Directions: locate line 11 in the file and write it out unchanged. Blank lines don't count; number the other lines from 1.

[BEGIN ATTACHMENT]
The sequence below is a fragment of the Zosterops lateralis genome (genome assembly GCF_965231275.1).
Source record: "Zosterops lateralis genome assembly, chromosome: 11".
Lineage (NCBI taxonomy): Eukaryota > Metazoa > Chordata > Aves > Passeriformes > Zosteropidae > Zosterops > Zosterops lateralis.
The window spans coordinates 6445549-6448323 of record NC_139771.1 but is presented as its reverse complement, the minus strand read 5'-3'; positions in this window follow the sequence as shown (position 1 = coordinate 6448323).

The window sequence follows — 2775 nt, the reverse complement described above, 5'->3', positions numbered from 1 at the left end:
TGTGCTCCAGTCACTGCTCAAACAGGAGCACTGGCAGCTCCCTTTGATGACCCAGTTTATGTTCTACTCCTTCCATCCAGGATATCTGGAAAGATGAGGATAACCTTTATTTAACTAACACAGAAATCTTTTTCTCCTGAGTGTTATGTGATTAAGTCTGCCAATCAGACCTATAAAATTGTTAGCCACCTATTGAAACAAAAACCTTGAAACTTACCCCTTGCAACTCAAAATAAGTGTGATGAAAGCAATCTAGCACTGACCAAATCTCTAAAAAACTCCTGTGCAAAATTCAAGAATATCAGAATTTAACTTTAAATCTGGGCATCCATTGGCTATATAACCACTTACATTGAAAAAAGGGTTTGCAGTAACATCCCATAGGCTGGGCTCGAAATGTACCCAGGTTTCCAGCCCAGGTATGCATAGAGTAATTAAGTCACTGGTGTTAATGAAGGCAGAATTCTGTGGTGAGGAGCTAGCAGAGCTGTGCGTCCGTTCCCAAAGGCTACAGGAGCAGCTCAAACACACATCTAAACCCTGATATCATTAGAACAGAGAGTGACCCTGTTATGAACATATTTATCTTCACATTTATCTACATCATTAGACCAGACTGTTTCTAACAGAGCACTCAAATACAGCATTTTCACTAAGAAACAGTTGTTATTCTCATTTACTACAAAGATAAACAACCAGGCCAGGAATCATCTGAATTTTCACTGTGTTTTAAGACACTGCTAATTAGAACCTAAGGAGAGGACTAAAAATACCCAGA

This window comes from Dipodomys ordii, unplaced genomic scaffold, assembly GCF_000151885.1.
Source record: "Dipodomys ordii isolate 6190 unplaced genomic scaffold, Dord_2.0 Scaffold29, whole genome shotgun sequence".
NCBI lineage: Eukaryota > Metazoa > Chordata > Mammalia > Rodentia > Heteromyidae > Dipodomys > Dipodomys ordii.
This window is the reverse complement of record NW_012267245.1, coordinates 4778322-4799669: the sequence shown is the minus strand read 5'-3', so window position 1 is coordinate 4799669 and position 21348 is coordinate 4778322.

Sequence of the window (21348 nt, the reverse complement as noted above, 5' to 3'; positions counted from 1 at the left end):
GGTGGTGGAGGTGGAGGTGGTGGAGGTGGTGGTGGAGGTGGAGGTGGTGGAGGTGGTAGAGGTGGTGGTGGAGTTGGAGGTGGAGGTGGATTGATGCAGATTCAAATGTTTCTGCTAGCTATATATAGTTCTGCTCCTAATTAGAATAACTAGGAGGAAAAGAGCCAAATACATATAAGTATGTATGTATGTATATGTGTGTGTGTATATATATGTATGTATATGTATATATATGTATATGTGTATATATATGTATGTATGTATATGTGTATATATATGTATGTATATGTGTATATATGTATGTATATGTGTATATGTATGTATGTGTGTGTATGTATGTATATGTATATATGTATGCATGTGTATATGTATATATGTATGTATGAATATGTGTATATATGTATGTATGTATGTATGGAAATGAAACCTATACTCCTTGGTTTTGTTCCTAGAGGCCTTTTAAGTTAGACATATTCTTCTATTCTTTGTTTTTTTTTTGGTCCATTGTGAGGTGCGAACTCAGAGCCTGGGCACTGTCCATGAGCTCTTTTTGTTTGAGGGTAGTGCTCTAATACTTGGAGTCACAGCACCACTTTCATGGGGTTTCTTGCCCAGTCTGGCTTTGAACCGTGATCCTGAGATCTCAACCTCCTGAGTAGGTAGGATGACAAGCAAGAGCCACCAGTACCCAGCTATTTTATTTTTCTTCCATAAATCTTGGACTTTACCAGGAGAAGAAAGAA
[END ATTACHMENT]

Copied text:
Sequence of the window (21348 nt, the reverse complement as noted above, 5' to 3'; positions counted from 1 at the left end):